Looks like another hot week in Oklahoma, so you may not be spending much time out enjoying your landscape. However, summer insect problems can sneak in quickly, and if not taken care of promptly, can damage trees and shrubs. So do be on the lookout for these.
Crepe Myrtles can sometimes have aphids on the underneath side of the leaves, which are fairly common on these shrubs in the Tulsa and Oklahoma area. Aphids are very tiny soft-bodied insects which suck the sap from the underneath side of leaves of certain plants such as Crepe Myrtles, Ash trees, Roses, Viburnum, and others. If the population becomes too high, they can cause yellowing and distortion of leave, and greatly harm the health of plants. Aphids will secrete a sweet sticky substance called Honeydew, which then drips down everywhere, and causes black sooty mold to form on leaves, which further affect plant health and beauty.
Aphids do have natural predators, such as ladybugs, which will help with control. Insecticidal soaps are safe to apply and can be effective by smothering the aphids. Applying a systemic insecticide such as Imidacloprid early in the season is a very effective and safe way to control plant-sucking insects such as Aphids, which kills them as they feed on plants later in the season. Spraying especially the underneath side of leaves with a high-pressure stream of water can help knock the Aphids off leaves.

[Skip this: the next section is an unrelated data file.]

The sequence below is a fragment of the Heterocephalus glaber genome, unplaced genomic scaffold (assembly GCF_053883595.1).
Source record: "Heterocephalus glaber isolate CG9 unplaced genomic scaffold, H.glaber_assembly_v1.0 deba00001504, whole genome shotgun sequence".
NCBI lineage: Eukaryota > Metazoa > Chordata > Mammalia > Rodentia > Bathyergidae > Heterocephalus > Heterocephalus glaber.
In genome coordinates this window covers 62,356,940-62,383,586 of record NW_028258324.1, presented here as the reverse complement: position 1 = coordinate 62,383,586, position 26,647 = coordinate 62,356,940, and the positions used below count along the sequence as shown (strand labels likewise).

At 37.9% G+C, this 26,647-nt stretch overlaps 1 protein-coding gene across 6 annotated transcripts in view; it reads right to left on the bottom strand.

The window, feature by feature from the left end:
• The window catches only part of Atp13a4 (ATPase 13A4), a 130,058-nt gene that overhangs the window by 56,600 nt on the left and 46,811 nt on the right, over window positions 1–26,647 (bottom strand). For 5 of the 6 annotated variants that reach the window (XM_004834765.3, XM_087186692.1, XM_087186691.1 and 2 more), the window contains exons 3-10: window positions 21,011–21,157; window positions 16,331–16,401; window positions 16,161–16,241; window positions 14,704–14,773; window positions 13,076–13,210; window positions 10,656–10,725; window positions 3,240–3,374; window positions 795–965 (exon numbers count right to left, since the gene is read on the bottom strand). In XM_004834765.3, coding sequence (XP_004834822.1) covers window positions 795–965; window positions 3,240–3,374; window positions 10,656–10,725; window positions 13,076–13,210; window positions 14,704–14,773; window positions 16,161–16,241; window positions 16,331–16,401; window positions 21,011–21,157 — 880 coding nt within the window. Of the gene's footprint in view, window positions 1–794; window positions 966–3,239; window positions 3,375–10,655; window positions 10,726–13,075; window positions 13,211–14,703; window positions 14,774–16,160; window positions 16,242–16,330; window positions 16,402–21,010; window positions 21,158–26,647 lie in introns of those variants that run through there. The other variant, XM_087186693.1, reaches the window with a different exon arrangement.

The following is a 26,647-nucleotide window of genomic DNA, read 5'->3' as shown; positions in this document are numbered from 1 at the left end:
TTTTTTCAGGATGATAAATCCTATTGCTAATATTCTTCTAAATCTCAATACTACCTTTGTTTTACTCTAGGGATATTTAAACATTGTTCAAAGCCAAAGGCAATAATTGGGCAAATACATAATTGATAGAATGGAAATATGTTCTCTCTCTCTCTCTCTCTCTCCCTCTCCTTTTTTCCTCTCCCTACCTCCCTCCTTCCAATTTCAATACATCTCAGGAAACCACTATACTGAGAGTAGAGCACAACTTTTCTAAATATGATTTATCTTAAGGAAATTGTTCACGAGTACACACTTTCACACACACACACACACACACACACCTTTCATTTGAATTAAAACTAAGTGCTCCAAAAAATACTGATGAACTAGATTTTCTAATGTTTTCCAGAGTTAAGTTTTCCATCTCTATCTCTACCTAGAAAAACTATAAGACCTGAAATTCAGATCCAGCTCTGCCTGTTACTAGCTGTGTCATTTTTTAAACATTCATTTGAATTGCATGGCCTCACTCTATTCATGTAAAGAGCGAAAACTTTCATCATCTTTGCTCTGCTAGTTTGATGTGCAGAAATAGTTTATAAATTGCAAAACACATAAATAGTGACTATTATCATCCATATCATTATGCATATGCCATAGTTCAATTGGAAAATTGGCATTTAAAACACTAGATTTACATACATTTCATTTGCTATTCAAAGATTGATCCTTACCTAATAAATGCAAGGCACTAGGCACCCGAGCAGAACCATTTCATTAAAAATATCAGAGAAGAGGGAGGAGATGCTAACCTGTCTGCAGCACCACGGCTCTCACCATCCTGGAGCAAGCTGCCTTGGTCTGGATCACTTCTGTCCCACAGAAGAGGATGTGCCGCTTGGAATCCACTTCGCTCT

Summertime insect problems such as bagworms growing on certain conifers, lacebugs on Azaleas, and mites infecting burning bushes can all be controlled with effective scouting and application of insect control products. And again, the best way to control them is often with an application of a systemic insecticide into the soil before the insects begin to feed. Mites and Scale are other insect problems found in late summer, and these can be sprayed off somewhat with high pressure water, or rubbed off the branches in the case of Scale. If there is a problem occurring now, pruning out small damaged areas may be in order. We can help at LawnAmerica with our Tree & Shrub Program, which provides annual services on ornamentals to help combat these insect infestations and certain ornamental plant diseases from occurring.
And as with all plant issues, proper planting, irrigation, fertilization, and pruning of plants are important cultural practices for the overall health of your plants. Azaleas need to be pruned back now before mid-August, before they set their buds in the fall. If they’ve not been fertilized, that can be done also before mid-August. And with the recent summer rains, which have been nice for lawns and landscapes, this can help increase insect populations. Mosquitoes especially will also be increasing, and LawnAmerica can help with this also with our Buzz Off Mosquito Control Program.